Golang Unsafe Type Conversions and Memory Access

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@avk-aiAleksandr Kochetkov

Go developer. Blockchain expert.

Illustration composed from MariaLetta/free-gophers-pack, original gopher by Renee French.
Warning! You should avoid using unsafe in your applications, unless you 100% sure what you are doing. It's called unsafe for a reason.
Go is a strongly typed, you have to convert variable from one type to another to use in different parts of application. But sometimes you need to step around this type safety. It could be needed to optimization of bottle necks in high load systems, where every tick counts. Unsafe operation potentially could safe a lot of allocations. Unsafe also allows to hack into any struct field, including slices, strings, maps etc.

Change string example

String are immutable in Go. If you want to change a string, usually you have to allocate a new one. Let's hack Go a little bit with unsafe package, and actually change the string!
package main

import (
	"fmt"
	"reflect"
	"time"
	"unsafe"
)

func main() {
	a := "Hello. Current time is " + time.Now().String()

	fmt.Println(a)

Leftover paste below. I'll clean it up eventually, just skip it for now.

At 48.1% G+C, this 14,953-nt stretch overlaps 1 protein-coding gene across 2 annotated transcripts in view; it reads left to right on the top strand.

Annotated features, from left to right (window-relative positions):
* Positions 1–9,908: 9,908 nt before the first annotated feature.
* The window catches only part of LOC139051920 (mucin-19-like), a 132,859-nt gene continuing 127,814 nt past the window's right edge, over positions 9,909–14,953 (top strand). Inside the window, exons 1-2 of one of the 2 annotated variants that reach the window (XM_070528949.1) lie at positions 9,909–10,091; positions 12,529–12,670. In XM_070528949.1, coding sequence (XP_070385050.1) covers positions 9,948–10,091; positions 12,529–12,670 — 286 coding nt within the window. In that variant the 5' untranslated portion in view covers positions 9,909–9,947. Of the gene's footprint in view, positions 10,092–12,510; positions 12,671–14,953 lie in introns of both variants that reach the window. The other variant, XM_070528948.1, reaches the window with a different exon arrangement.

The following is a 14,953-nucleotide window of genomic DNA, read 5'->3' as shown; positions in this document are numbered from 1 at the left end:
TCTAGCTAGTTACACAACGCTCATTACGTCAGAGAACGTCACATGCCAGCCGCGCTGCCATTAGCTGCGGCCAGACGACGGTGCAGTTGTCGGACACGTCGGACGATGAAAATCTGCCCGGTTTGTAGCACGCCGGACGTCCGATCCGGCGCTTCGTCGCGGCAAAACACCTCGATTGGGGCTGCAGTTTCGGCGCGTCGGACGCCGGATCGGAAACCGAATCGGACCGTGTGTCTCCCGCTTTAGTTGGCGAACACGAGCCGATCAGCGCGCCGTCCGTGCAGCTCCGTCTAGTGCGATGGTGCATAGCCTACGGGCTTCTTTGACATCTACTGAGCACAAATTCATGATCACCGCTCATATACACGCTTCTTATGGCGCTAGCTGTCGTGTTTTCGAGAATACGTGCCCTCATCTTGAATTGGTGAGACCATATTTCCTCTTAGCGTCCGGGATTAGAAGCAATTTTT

stringHeader := (*reflect.StringHeader)(unsafe.Pointer(&a))
	*(*byte)(unsafe.Pointer(stringHeader.Data + 5)) = '!'

	fmt.Println(a)
}
Result:
Hello. Current time is 2020-03-14 21:40:38.36328248 +0300 +03 m=+0.000037994
Hello! Current time is 2020-03-14 21:40:38.36328248 +0300 +03 m=+0.000037994
String is changed!
What's going on in this code? Following steps:
  1. Convert a string pointer to
    unsafe.Pointer
    . Any pointer could be converted to
    unsafe.Pointer
    and vise versa.
    unsafe.Pointer
    also could be converted to
    uintptr
    - address in integer form.
  2. Convert
    unsafe.Pointer
    to
    reflect.StringHeader
    pointer, to get Data pointer.
    reflect.StringHeader
    type reflects string internal runtime struct. Under the hood string is represented by length value and
    uintptr
    pointer to memory with the data.
  3. Move the pointer 5 bytes forward. With
    uintptr
    it is possible to do pointer arithmetic.
  4. Convert new
    uintptn
    to
    unsafe.Pointer
    , and next to
    byte
    pointer. This byte is actually part of a string.